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Wildlife trafficking cases continue to increase in Vietnam

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Despite the existence of laws on wildlife trafficking and consumption, more cases of trafficking have been reported.

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In Asia, because of cultural traditions and consumption habits, the demand for wildlife is very high. Wild animal meat can be used to make oriental medicine, nutritious food, jewelries, and decorative or luxury items (TRAFFIC Southeast Asia 2003).

According to UNDOC (UN Office on Drugs and Crime), wildlife trafficking also has links with European and American markets. 

In 1998-2007, about 35 million animals classified in the appendix of CITES were from East Asian countries. Of these, 30 million were from the wild, and only 4.5 million were raised (Nijman V., 2010).

The species illegally traded were elephants (18 percent), reptiles (9 percent), pangolin, rhino, sea turtle (3 percent for each), and fresh water turtles (2 percent). However, the figures were only 20-30 percent of total number of wildlife animals trafficked in reality (UN DOC 2016).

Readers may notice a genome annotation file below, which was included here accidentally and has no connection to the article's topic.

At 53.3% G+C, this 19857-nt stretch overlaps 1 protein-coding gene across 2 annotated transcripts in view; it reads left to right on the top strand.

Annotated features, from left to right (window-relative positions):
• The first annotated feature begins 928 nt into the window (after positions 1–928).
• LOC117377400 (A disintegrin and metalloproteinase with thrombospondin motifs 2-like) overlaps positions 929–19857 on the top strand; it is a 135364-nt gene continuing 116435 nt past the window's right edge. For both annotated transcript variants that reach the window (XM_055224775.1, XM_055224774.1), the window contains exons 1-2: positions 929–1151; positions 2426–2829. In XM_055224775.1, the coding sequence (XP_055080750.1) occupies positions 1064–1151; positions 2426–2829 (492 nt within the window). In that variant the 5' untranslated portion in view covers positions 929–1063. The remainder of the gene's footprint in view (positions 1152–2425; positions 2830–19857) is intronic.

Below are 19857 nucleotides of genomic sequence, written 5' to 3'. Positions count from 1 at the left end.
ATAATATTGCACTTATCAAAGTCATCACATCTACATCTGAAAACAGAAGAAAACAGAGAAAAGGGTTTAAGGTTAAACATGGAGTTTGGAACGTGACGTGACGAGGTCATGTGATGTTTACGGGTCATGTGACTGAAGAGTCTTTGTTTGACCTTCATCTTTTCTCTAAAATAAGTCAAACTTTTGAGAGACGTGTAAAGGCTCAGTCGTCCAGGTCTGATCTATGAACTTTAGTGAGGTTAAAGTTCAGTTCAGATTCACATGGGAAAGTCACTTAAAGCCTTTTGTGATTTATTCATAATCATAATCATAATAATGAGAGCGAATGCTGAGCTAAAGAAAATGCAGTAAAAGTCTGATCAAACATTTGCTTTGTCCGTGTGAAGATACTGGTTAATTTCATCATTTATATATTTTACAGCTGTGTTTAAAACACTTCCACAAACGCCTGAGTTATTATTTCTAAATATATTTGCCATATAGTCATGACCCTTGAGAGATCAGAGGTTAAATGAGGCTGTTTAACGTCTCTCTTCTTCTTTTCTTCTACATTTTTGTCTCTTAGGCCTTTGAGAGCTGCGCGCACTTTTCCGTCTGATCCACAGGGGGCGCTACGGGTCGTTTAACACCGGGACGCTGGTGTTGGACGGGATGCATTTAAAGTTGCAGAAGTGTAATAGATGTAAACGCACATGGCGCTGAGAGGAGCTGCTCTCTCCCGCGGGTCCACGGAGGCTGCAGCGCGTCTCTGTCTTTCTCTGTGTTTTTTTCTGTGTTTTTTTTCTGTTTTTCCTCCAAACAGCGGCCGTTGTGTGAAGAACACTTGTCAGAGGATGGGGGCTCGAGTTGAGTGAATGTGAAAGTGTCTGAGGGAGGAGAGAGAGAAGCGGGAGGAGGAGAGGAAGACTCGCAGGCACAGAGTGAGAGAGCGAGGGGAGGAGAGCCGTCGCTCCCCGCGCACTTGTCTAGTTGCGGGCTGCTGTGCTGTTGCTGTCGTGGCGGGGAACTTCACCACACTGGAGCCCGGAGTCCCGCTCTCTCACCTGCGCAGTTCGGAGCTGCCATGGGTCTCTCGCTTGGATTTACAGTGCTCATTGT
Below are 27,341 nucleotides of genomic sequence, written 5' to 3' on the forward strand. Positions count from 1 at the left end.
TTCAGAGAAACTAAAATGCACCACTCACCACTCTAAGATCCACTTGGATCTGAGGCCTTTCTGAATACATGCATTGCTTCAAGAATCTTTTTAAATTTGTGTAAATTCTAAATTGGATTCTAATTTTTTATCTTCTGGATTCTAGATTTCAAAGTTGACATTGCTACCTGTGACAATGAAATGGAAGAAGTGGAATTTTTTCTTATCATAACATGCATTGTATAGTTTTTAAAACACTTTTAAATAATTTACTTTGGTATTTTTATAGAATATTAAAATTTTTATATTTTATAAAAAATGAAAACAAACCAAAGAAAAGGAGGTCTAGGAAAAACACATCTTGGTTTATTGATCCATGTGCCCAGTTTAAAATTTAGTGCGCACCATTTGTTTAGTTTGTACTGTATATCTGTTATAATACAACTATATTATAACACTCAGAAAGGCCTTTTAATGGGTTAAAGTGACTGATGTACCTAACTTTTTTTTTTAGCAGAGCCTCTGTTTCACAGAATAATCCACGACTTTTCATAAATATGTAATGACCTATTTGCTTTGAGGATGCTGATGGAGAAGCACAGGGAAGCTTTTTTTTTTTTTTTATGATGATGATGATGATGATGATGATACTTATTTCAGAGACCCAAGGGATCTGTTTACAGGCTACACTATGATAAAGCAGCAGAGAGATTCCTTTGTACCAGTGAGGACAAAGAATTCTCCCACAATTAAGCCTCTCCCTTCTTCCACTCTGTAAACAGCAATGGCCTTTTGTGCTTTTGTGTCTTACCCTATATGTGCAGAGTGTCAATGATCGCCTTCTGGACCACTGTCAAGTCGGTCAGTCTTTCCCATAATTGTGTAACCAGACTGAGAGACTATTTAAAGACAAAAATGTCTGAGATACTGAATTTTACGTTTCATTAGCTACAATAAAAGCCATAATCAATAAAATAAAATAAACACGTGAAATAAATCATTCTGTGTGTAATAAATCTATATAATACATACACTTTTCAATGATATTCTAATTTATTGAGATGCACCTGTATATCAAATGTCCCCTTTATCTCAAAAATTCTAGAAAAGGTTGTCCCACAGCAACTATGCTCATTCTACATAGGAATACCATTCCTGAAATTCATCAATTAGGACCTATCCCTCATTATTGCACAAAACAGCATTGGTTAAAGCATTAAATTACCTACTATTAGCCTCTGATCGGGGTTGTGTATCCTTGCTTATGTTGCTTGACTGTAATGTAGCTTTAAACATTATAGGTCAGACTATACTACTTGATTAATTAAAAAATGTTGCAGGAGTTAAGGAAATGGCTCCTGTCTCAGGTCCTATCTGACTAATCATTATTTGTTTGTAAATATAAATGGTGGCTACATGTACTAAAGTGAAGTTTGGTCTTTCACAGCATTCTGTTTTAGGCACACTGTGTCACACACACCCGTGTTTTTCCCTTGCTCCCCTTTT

According to WWF, Vietnam has become a wildlife trafficking hotspot. SurveyS found that the demand is highest in Hanoi and HCMC. Other provinces such as Quang Tri, Thua Thien-Hue, Qung Nam, Ha Tinh, Nghe An, Gia Lai and Kon Tum are localities where wild animals are hunted. 

Highway No 1A serves the transportation of most wildlife animals, according to researchers.

The police’s recent reports shows that not only domestic sourced wildlife, but foreign sourced animals are also trafficked. 

Vietnam’s position neighboring Laos, Cambodia and China with many border gates and seaports along the 3,260 kilometer coast makes it an important link in the regional wildlife trafficking ring.

Some animal species are believed to be nearly extinct in the wild, such as Hoan Kiem turtle (Rafetus swinhoei) with only two existing. 

Meanwhile, Mauremys annamensis, Cuora zhoui, Pseudoryx nghetinhensis are rarely seen and it is still unclear about the number in the wild (IUCN 2018).

The other species have limited numbers. These include Nomascus concolor (60 individuals), Trachypithecus poliocephalus (70), Nomascus nasutus (130), Trachypithecusdelacouri and Rhinopithecus avunculus (200 for each). 

It is estimated that 104-134 Asian elephants (Elephas maximus) now live in the wild, according to the Special-use and Protective Forest Management Department.

Meanwhile, tigers (Panthera tigris), cats (Felidae spp.), bears (Ursus spp.) and pangolins (Manis spp.) will die out if stricter regulations and enforcement does not occur.

According to the Supreme People's Court, from October 1, 2015 to the end of September 2017), the Court handled 231 cases related to wildlife trafficking.


Source: VietNamNet

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